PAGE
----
A thousand years of history, a clever countess and celebrating Canons, UNESCO biosphere reserve and lively market. Reason enough then to pay Berchtesgaden a visit. Text and photos: Thomas Linkel
Perhaps Countess Irmingard von Sulzbach was annoyed by the constant hunting excursions of her husband Count Gebhard II. Or perhaps she was also delighted by the venison he brought back from his forays in the shadow of the Watzmann and Kehlstein mountains, which offered a change from the never-ending grain groats that otherwise dominated meal times at Sulzbach Castle.
But in the middle of the 11th century Gebhard II met with an accident, but no news of her husband’s passing reached the countess for several weeks. During that time, she made a vow to build a monastery if only Gebhard II would return home. Gebhard II then suddenly reappeared in the castle courtyard, probably like Odysseus himself. It was exactly where he had suffered the hunting accident that the collegiate church of Berchtesgaden was later erected, built by son Berengar, who redeemed his mother’s vow. That is the legend of the “Chorherrenstift” or Canon’s monastery.
Monks Fearful of Dragons
The first Augustinian monks began with a poor dwelling, which over the centuries developed into a Provost’s office and, later on, the Royal Castle. This stands just a few metres from the market square with its façade-painted houses.
Where today visitors to the “Watzmann Therme” springs can enjoy a splash in the warm brine water or experience the vertical wilderness of the national park in the “Haus der Berge”, the monks found “treacherous forest and snow-starved wasteland”, where they even suspected a breeding ground for dragons, as can be read in their writings.
Off to The Alpine Pasture For a “Little Tipple of Gentian”
“After a small glass of gentian, you can handle any dragon,” says mountain distiller Max Irlinger on the Priesbergalm. It would be hard to drink gentian more authentically than on a wooden bench situated in front of the hut in the Jenner region above Berchtesgaden.
“After a Small Glass of Gentian, You Can Handle any Dragon”
While Max produces this high-proof spirit in the small distillery and keeps adding logs to fuel the heat, hikers pour for themselves from the gentian bottles cooled by the well water and drop the empties into a small box.
In the valley, the “Enzianshop” (a purveyor of the finest gentian) belonging to the Grassl mountain distillery is located directly opposite the “Königliches Schloss” (Royal Castle) and the “Stiftskirche” (Collegiate Church). It is highly likely that not only the Provosts and Canons, but also family members of the Wittelsbach dynasty liked to imbibe in the alcohol-rich essence of this renowned Alpine root.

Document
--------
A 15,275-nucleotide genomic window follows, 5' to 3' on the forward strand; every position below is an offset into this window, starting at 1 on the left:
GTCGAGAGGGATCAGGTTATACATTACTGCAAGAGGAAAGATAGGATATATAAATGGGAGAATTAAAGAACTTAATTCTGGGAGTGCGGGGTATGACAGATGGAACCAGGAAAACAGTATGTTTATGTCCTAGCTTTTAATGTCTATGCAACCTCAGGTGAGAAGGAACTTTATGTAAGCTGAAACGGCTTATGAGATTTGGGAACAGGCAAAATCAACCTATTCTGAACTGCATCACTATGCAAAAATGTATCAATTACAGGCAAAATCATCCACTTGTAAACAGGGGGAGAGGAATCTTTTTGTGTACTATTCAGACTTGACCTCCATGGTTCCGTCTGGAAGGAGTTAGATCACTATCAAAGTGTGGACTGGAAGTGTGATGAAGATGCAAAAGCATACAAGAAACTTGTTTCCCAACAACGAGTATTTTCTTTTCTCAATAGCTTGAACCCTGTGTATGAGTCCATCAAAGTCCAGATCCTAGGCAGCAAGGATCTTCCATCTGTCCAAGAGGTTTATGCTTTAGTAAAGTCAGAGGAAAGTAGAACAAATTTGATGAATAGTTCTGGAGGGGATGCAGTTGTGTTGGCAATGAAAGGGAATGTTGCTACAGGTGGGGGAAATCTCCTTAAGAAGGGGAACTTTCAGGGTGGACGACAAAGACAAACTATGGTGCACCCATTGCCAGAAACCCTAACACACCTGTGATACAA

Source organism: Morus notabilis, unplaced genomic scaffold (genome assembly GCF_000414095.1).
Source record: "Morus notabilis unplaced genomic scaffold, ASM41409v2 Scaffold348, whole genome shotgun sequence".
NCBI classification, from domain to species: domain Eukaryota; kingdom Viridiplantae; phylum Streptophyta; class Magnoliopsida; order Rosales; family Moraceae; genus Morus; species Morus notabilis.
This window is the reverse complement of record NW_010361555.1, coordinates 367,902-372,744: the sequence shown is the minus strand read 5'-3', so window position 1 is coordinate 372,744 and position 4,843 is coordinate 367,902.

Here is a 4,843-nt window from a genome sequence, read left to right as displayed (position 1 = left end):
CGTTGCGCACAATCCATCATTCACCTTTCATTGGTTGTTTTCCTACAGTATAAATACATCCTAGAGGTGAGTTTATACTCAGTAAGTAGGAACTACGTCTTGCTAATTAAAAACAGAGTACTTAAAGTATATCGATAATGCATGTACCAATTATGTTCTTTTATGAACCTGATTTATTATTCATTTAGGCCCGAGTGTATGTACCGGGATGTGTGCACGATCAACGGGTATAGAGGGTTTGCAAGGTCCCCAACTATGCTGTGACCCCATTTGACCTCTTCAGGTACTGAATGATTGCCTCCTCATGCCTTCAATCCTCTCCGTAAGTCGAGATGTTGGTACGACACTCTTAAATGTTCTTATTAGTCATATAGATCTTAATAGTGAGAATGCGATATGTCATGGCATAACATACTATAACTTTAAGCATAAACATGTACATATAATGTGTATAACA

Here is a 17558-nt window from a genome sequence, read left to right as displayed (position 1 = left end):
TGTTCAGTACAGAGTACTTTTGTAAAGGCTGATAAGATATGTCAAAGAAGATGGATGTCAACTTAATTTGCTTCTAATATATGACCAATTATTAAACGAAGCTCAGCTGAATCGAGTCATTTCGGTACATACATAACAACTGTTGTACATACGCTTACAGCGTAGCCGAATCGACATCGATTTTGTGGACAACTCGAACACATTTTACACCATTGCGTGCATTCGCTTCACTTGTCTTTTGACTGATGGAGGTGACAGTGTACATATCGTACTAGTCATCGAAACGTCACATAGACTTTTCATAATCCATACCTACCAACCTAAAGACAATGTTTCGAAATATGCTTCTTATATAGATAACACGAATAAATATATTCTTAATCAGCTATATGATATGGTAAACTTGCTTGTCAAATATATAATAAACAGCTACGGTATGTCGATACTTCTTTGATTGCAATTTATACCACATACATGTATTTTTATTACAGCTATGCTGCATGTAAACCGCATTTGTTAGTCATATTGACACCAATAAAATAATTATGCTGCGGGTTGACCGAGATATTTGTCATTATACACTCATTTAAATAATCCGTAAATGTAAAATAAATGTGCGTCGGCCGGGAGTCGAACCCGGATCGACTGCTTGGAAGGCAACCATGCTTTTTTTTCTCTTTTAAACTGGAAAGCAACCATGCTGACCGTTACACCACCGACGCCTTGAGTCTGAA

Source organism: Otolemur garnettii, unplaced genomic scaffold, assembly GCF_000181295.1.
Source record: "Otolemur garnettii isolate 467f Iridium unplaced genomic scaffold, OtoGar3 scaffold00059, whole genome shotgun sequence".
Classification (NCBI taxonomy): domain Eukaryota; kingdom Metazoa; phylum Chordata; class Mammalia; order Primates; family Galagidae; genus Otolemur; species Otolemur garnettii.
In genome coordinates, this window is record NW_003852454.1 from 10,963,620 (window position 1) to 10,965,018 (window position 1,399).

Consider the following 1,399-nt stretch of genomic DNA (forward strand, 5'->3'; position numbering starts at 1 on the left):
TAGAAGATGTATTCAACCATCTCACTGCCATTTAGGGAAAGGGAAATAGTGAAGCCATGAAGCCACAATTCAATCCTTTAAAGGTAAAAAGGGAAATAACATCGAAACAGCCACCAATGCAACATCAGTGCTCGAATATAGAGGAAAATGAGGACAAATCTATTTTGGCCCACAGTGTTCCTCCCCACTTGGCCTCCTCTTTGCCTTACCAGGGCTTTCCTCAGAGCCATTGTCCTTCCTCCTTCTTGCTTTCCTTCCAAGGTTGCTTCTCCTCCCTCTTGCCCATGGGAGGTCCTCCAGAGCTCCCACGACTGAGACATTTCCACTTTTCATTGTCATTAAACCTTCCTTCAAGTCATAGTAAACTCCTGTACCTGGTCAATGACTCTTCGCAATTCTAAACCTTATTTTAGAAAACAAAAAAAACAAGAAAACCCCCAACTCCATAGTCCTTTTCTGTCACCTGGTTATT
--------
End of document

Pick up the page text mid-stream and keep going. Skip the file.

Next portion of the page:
“Altstadt” and “Kalvarienberg”
An archway separates the castle from the pedestrian zone with its market square and fountain, whose construction dates back to 1558. Behind it begin the alleys of the “Altstadt” or “historic town”, which stretch along the famous “Kalvarienberg” or “Calvary Hill”. A long queue has formed in front of the ice cream parlour across from magnificently painted house façades with geranium-lined wooden balconies. Further along the alley, clothing racks from fashion and outdoor shops stand on the cobblestones, some cool cats enjoy a “Spritz” and “cappuccino”, while mountain bikers fill their bottles at the fountain.
Although the region has long been roamed by people since the Neolithic Age and was used by noble families for hunting in the early Middle Ages, no one settled there at first. The market, which is only 25 kilometres from Salzburg, owes its name to Count Perther, who kept a small hut there, known as a “Gaden” in Middle High German. Perther’s Gaden later developed into “Berchtesgaden”.
The Clever Countess Against Greedy Archbishops
One detail of particular geographical and historical note is that the region in the south-east of Bavaria juts into Austrian territory. Countess Irmingard knew that her hunting grounds were coveted by the Archbishops of Salzburg. In order to resist their greed in the long term, she used a trick: she placed the entire land of the Canons’ monastery under the protection of the Pope and Emperor. This made the Provost’s office the smallest independent church land in the Holy Roman Empire for centuries.
Irmingard did not know, however, that the monks who wrote the deed also added mining rights to the Provost’s office. Soon afterwards, the Pope freed the monastery from the tithe and the Emperor granted the right to extract salt. The great and the good of Salzburg must have raged when they learned of Irmingard’s ruse, but they did not openly turn against the Pope.
The End of the 12th Century Marks the Beginning of Mining and Trading of “White Gold”
Salt Equaled Wealth Back in the Day
When trouble came, the monastery called on the Emperor and the Pope, closed the borders and thus kept the plague and the Thirty Years’ War at bay. Thus, on the one hand, the Canons had protection from above and, on the other hand, came into wealth through salt production. As early as the end of the 12th century, mining and trading of this “white gold”, which was important for preserving food, began in earnest. Germany’s oldest operating salt mine has been extracting this natural treasure since 1517.